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Publication numberUS7218447 B2
Publication typeGrant
Application numberUS 10/711,262
Publication dateMay 15, 2007
Filing dateSep 7, 2004
Priority dateDec 20, 2001
Fee statusLapsed
Also published asCA2411904A1, CN1242283C, CN1427274A, EP1326127A2, EP1326127A3, US6813076, US20030117706, US20050018327, US20070103783
Publication number10711262, 711262, US 7218447 B2, US 7218447B2, US-B2-7218447, US7218447 B2, US7218447B2
InventorsSoichiro Okubo, Takashi Matsuura
Original AssigneeSumitomo Electric Industries, Ltd
Export CitationBiBTeX, EndNote, RefMan
External Links: USPTO, USPTO Assignment, Espacenet
Diamond-like carbon film and method for qualitatively transforming diamond-like carbon film
US 7218447 B2
Abstract
A diamond-like carbon (DLC) film having refractive indices distributed in a pattern oriented within the plane of the film or on a bias with respect to the thickness of the film. Such films may be useful in low-cast Faraday rotators, in polarizers (analyzers), and in magnetic substances, and in Faraday rotators and optical isolators that can handle a plurality of wavelengths. The refractive index structure may be imparted to the DLC film, for example, by irradiating at least one region of the film with either a particle or energy beam.
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Claims(12)
1. A method of qualitatively transforming a diamond-like carbon (DLC hereafter) film to create a distributed refractive index structure within the DLC film, the method comprising the steps of:
adhering a mask to a top surface of the DLC film, the mask including a transcription of the distributed refractive index structure; and
irradiating the mask and the DLC film, with either a particle beam or an energy beam, such that first selected regions of the DLC film receive said radiation, and second selected regions of the DLC film are blocked by the mask from receiving said radiation, said radiation effective to raise a refractive index of the first selected regions such that the distributed refractive index structure is created within the DLC film.
2. The DLC film-transforming method as set forth in claim 1, wherein:
said particle beam is one selected from the group consisting of an ion beam, an electron beam, a proton beam, a-rays, or a neutron beam; and
said energy beam is one selected from the group consisting of light rays, X-rays or γ-rays.
3. The DLC film-transforming method as set forth in claim 1, wherein the qualitative transformation is carried out on one selected from the group consisting of a hydrogen-containing DLC film; a nitrogen-containing DLC film; and a non-hydrogen-containing, non-nitrogen-containing DLC film.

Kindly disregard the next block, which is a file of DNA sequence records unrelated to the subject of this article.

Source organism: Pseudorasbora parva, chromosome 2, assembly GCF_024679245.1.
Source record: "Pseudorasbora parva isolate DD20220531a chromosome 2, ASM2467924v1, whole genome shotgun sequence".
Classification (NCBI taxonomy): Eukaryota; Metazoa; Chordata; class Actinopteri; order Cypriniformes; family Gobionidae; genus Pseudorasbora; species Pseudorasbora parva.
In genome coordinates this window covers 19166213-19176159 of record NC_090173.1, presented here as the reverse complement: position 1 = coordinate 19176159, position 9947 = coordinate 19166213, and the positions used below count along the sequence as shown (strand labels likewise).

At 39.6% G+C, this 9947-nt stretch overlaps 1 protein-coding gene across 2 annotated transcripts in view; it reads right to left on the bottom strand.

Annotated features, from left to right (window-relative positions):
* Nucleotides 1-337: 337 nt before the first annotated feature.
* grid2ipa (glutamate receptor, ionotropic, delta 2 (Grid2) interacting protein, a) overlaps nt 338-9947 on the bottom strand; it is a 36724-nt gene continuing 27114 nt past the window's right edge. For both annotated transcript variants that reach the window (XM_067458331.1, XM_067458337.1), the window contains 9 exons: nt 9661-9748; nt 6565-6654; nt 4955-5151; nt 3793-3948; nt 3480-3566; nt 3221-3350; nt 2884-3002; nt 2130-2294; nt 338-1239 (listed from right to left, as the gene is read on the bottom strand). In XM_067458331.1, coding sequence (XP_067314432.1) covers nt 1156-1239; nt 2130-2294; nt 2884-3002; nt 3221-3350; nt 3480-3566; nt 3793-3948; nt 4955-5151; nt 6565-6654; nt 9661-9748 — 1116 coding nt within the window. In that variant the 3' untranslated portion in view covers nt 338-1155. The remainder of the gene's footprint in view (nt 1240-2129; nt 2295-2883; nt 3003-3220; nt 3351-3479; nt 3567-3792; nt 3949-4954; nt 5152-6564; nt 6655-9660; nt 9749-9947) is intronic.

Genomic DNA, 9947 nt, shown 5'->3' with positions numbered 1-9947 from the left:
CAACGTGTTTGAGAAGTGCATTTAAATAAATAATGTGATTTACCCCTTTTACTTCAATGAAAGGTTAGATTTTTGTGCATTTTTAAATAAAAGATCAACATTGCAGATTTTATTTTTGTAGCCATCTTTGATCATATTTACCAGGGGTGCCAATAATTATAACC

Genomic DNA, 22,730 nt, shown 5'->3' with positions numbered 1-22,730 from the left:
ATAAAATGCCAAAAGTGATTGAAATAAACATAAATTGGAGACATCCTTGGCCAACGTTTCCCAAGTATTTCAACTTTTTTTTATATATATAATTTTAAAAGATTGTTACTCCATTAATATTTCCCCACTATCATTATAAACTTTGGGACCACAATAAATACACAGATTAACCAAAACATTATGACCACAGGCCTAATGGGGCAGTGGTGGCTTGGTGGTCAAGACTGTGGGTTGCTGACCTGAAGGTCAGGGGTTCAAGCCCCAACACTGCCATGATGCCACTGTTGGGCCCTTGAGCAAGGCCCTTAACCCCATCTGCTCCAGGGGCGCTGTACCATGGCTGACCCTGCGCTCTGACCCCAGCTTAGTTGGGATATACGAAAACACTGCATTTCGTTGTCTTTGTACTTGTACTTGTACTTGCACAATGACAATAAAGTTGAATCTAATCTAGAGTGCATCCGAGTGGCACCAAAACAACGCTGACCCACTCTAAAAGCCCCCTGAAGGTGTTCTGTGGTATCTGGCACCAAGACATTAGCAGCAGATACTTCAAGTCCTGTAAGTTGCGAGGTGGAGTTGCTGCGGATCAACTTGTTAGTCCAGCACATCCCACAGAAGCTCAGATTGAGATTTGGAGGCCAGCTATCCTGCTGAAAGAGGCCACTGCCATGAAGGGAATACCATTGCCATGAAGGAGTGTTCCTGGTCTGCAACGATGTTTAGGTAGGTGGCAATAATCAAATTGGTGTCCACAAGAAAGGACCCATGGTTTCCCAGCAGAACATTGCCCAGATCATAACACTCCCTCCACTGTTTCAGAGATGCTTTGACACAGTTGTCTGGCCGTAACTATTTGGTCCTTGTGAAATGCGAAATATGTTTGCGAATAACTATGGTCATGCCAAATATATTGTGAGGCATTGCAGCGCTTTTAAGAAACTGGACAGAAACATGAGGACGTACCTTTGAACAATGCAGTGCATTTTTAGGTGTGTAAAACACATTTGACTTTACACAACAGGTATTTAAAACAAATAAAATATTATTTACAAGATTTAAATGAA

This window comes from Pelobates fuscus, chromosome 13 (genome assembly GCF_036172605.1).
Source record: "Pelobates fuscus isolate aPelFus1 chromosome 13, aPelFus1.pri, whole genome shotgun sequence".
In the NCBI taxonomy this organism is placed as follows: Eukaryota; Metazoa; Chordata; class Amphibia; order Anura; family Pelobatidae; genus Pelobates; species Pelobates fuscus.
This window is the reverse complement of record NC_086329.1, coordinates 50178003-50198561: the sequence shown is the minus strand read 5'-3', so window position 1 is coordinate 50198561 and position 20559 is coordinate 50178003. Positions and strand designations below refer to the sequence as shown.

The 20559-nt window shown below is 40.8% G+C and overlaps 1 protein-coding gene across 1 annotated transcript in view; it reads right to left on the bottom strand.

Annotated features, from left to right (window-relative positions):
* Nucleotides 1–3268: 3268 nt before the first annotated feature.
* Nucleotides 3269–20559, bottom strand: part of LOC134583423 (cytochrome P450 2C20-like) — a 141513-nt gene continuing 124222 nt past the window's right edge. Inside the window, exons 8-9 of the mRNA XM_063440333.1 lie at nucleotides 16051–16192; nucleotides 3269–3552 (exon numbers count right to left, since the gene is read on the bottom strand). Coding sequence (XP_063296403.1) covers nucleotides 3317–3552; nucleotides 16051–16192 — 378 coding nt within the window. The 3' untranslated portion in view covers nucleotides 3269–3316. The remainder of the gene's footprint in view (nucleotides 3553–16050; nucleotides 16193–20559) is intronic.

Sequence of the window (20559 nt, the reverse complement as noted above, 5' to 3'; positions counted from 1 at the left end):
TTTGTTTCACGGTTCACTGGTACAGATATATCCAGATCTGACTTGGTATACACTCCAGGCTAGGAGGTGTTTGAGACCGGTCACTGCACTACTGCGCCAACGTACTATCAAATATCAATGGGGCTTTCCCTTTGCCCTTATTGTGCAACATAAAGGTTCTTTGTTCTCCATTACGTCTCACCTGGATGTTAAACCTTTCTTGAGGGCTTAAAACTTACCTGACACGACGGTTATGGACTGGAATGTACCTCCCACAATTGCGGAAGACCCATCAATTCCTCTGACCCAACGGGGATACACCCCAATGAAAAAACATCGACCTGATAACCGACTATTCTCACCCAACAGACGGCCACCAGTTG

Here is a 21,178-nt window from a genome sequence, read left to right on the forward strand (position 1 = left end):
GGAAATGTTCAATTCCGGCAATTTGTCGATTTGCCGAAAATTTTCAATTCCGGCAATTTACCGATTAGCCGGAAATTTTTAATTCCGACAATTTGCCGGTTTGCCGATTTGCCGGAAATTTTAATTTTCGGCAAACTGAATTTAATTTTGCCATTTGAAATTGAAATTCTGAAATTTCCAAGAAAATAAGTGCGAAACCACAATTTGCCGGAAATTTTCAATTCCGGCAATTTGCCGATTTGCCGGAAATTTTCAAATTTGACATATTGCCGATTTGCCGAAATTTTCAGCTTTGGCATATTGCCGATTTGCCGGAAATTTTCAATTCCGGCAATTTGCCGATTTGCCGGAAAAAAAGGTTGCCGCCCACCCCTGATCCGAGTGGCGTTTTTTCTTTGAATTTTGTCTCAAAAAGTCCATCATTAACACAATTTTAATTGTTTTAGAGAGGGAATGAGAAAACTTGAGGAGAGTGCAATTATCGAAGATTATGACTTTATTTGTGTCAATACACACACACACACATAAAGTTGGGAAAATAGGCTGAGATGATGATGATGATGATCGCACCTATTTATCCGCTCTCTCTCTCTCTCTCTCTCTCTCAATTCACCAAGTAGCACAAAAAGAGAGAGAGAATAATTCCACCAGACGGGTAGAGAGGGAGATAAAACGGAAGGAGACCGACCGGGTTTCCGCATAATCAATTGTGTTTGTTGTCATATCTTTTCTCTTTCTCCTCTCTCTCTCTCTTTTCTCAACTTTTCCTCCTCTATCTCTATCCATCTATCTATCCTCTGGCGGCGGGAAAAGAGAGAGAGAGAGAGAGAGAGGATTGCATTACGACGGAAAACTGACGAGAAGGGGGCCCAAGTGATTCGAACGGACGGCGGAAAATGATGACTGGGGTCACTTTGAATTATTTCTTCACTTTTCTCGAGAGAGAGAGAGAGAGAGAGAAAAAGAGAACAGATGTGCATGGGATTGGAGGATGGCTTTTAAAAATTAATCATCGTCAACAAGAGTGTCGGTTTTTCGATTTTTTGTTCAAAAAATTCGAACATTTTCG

4. The DLC film-transforming method as set forth in claim 1, wherein the qualitative transformation is carried out on a DLC film having, with respect to light having a wavelength within a range of from 550 nm to 650 nm, a refractive index smaller than 1.6 and an extinction coefficient smaller than 1×10−3.
5. The DLC film-transforming method as set forth in claim 1, wherein the DLC film is irradiated with either the particle beam or the energy beam at a bias with respect to the film's thickness, whereby the distributed refractive index structure is created sloping with respect to the film's thickness.
6. The DLC film characterized by having a distributed refractive index pattern, the DLC film including a plurality of qualitatively transformed regions in which the refractive indices are changed, the DLC film created by a film-transforming method as set forth in claim 1.
7. The DLC film characterized by having a distributed refractive index pattern, the DLC film including a plurality of qualitatively transformed regions in which the refractive indices are changed, the DLC film created by a film-transforming method as set forth in claim 2.
8. The DLC film characterized by having a distributed refractive index pattern, the DLC film including a plurality of qualitatively transformed regions in which the refractive indices are changed, the DLC film created by a film-transforming method as set forth in claim 3.
9. The DLC film characterized by having a distributed refractive index pattern created by a film-transforming method as set forth in claim 4.
10. The DLC film characterized by having a distributed refractive index pattern created by a film-transforming method as set forth in claim 5.
11. A method of qualitatively transforming a DLC film, the method comprising the step of radiating with either a particle beam or an energy beam at least one region of the DLC film to raise the refractive index of that region to form a distributed refractive index within the DLC film; wherein, with respect to light having a wavelength within a range from 550 nm to 650 nm, the DLC film has a refractive index less than 1.6 and an extinction coefficient less than 1×10−3.
12. A DLC film characterized by having refractive indices distributed in a pattern oriented within the plane of the film, wherein, with respect to light having a wavelength within a range from 550 nm to 650 nm, the DLC film has a refractive index less than 1.6 and an extinction coefficient less than 1×10−3.
Description
BACKGROUND OF INVENTION

1. Field of the Invention